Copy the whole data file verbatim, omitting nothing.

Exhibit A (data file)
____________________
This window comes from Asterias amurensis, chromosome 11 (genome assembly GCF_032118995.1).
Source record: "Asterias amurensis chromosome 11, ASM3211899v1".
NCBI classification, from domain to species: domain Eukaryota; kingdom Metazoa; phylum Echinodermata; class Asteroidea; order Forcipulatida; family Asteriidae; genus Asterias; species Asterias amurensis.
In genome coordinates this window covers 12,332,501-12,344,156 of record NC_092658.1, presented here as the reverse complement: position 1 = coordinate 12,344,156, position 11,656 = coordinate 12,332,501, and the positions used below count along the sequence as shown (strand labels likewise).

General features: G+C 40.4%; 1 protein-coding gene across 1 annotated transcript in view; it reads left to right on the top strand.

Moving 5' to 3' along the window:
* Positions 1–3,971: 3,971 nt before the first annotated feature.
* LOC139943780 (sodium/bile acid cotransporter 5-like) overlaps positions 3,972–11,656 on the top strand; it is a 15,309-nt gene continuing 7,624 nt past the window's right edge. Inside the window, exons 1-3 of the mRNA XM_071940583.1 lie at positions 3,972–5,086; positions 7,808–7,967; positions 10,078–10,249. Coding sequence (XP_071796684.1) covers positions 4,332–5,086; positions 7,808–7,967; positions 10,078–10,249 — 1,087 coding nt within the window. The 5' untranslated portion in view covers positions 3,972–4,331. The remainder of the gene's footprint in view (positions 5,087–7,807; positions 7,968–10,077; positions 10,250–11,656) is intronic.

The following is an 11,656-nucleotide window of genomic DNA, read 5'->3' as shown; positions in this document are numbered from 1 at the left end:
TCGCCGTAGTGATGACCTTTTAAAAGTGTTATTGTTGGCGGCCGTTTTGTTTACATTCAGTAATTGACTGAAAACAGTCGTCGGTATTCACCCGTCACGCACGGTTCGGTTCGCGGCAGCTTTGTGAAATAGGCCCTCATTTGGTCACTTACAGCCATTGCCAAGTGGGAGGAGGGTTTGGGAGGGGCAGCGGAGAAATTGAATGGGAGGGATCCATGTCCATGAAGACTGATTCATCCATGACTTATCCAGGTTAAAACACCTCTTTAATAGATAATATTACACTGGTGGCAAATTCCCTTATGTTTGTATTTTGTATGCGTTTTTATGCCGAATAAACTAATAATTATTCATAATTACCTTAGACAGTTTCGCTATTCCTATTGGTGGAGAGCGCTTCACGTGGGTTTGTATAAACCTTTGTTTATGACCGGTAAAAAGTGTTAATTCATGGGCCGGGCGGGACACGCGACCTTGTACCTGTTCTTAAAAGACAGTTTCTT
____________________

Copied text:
This window comes from Asterias amurensis, chromosome 11 (genome assembly GCF_032118995.1).
Source record: "Asterias amurensis chromosome 11, ASM3211899v1".
NCBI classification, from domain to species: domain Eukaryota; kingdom Metazoa; phylum Echinodermata; class Asteroidea; order Forcipulatida; family Asteriidae; genus Asterias; species Asterias amurensis.
In genome coordinates this window covers 12,332,501-12,344,156 of record NC_092658.1, presented here as the reverse complement: position 1 = coordinate 12,344,156, position 11,656 = coordinate 12,332,501, and the positions used below count along the sequence as shown (strand labels likewise).

General features: G+C 40.4%; 1 protein-coding gene across 1 annotated transcript in view; it reads left to right on the top strand.

Moving 5' to 3' along the window:
* Positions 1–3,971: 3,971 nt before the first annotated feature.
* LOC139943780 (sodium/bile acid cotransporter 5-like) overlaps positions 3,972–11,656 on the top strand; it is a 15,309-nt gene continuing 7,624 nt past the window's right edge. Inside the window, exons 1-3 of the mRNA XM_071940583.1 lie at positions 3,972–5,086; positions 7,808–7,967; positions 10,078–10,249. Coding sequence (XP_071796684.1) covers positions 4,332–5,086; positions 7,808–7,967; positions 10,078–10,249 — 1,087 coding nt within the window. The 5' untranslated portion in view covers positions 3,972–4,331. The remainder of the gene's footprint in view (positions 5,087–7,807; positions 7,968–10,077; positions 10,250–11,656) is intronic.

The following is an 11,656-nucleotide window of genomic DNA, read 5'->3' as shown; positions in this document are numbered from 1 at the left end:
TCGCCGTAGTGATGACCTTTTAAAAGTGTTATTGTTGGCGGCCGTTTTGTTTACATTCAGTAATTGACTGAAAACAGTCGTCGGTATTCACCCGTCACGCACGGTTCGGTTCGCGGCAGCTTTGTGAAATAGGCCCTCATTTGGTCACTTACAGCCATTGCCAAGTGGGAGGAGGGTTTGGGAGGGGCAGCGGAGAAATTGAATGGGAGGGATCCATGTCCATGAAGACTGATTCATCCATGACTTATCCAGGTTAAAACACCTCTTTAATAGATAATATTACACTGGTGGCAAATTCCCTTATGTTTGTATTTTGTATGCGTTTTTATGCCGAATAAACTAATAATTATTCATAATTACCTTAGACAGTTTCGCTATTCCTATTGGTGGAGAGCGCTTCACGTGGGTTTGTATAAACCTTTGTTTATGACCGGTAAAAAGTGTTAATTCATGGGCCGGGCGGGACACGCGACCTTGTACCTGTTCTTAAAAGACAGTTTCTT